Look For the Bright Spots: Invoking Change in a different culture

 Heath, C., & Heath, D. (2011). Switch. Random House LLC.
 See specifically "chapter 2"


In this book, the authors describe methods for invoking change in impossible seeming situations. Throughout the book, the authors use the analogy of a rider on an elephant walking along the path. The rider represents logical side of a situation (or will-power), the elephant represents the emotional side of a situation, and the path represents the environment or situation itself. They note that when a person uses will-power or logic alone to invoke a change, they will often times become exhausted and lose sight of the goal -- that is to say, eventually the Elephant (the emotional side) overpowers the Rider (the logical side).

 In order to invoke change, one must ensure that the Rider is given logical and clear direction to ensure they are not over-thinking the situation and losing focus, as well as give the Elephant an emotional reason to continue towards the goal. Finally the path to that goal must be clear and achievable, if not the goal -- no matter how logically or emotionally desirable-- will seem impossible and out of reach.

Example Case - Looking for Bright Spots:

One case provided looks at solving malnutrition in children in a Vietnam. The situation seems impossible, and the solution must be provided quickly or the government will lose what little trust they have in the aid workers. They workers begin by looking for "bright spots" - areas where the situation isn't so bad. They interview parents in a village and find that some children are in fact growing and more healthy than others.

They then try to identify what these outliers are doing differently - Why are some children in a poverty-stricken area healthier than others? They find that some parents are mixing different foods that are widely available (but not typically seen as nutritional or appropriate for children) into the diets of their children. They also find that the same amount of food is being fed to these children in four small meals throughout the day (typically children would eat two larger meals),  and fed to the children even if they are sick (often food consumption was much lower if a person was sick). All these small differences led to vast improvements in health.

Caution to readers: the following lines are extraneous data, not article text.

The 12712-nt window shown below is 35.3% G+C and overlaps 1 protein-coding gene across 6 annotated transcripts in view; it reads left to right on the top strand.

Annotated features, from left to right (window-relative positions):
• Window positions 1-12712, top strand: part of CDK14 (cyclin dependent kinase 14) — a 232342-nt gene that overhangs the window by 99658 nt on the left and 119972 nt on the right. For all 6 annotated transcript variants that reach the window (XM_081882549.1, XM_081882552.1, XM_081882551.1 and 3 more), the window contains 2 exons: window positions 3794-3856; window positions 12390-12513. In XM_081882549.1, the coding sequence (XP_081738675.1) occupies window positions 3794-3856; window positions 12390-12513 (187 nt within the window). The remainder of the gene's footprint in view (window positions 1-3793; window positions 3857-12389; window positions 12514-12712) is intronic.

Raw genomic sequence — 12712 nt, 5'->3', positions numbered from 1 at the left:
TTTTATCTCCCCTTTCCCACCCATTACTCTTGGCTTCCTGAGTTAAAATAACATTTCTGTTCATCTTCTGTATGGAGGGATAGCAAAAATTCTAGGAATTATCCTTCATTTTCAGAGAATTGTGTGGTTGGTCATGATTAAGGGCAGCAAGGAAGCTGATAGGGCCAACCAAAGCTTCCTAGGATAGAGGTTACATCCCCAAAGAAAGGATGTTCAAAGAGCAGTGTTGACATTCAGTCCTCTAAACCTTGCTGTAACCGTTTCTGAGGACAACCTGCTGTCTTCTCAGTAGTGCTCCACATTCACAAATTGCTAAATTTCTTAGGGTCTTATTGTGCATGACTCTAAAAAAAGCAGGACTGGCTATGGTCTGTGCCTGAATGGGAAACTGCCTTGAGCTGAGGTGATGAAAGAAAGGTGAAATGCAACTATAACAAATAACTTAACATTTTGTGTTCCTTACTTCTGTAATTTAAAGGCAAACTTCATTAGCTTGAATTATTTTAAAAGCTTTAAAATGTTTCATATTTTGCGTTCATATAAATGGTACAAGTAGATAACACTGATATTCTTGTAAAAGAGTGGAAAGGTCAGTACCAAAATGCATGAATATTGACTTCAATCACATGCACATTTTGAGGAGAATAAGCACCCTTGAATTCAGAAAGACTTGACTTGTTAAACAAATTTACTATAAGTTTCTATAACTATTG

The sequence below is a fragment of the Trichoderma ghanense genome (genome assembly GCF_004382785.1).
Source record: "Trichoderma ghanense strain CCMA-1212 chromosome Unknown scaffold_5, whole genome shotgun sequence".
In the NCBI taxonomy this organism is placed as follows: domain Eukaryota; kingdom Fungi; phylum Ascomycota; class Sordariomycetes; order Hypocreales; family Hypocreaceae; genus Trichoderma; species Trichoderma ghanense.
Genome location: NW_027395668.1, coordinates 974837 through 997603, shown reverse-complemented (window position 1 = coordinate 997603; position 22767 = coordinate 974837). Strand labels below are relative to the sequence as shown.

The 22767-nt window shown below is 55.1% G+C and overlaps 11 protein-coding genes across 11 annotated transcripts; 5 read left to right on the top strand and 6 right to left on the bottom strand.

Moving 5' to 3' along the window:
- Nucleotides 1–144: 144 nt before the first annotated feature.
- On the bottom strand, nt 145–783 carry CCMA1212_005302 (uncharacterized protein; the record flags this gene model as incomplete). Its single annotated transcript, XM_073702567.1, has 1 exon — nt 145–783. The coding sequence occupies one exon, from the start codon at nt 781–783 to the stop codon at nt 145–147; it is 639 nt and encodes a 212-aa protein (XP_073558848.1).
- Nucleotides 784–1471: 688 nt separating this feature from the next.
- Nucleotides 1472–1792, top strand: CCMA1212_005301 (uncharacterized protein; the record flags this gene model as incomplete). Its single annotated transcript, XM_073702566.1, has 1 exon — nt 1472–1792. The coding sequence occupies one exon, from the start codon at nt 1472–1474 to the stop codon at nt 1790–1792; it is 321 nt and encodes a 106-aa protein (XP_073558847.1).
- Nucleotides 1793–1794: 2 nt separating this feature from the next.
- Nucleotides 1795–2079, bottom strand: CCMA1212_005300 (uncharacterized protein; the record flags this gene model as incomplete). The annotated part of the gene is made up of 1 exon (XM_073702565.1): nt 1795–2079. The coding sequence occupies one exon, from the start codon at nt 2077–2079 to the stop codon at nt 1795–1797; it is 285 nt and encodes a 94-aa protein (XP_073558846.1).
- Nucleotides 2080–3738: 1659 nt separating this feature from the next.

By looking at bright spots they appeal to the Elephants by providing Hope in the parents - hope that their children can be healthy too. They've also appealed to the Rider, as the goal is logically desirable, it makes sense to want to be healthy, and the solution is simple. Next they formed the path.

Foreign aid workers face the challenge of being seen as outsiders when they arrive, and having any solutions being seen as an outsiders perspective. In order to ensure their solution was appreciated and accepted, they went to the parents of children who were doing well and asked them to help lead cooking classes and teach other parents about their methods. This provided a clear path and made the goal achievable. It also ensured that the solution was accepted as a local solution and was well understood by all.

Why This is Important:

It will be incredibly important for us to ensure our designs appeal to the emotional side of our users as well as provide logical and clear solutions to the problems we seek to solve. Additionally, it is important that we look to current solutions and similar areas where similar problems have been solved - we must look for the bright spots. Furthermore, solutions we provide should provide clear guidance and be achievable, as well as appeal to the local community and be built for their needs.

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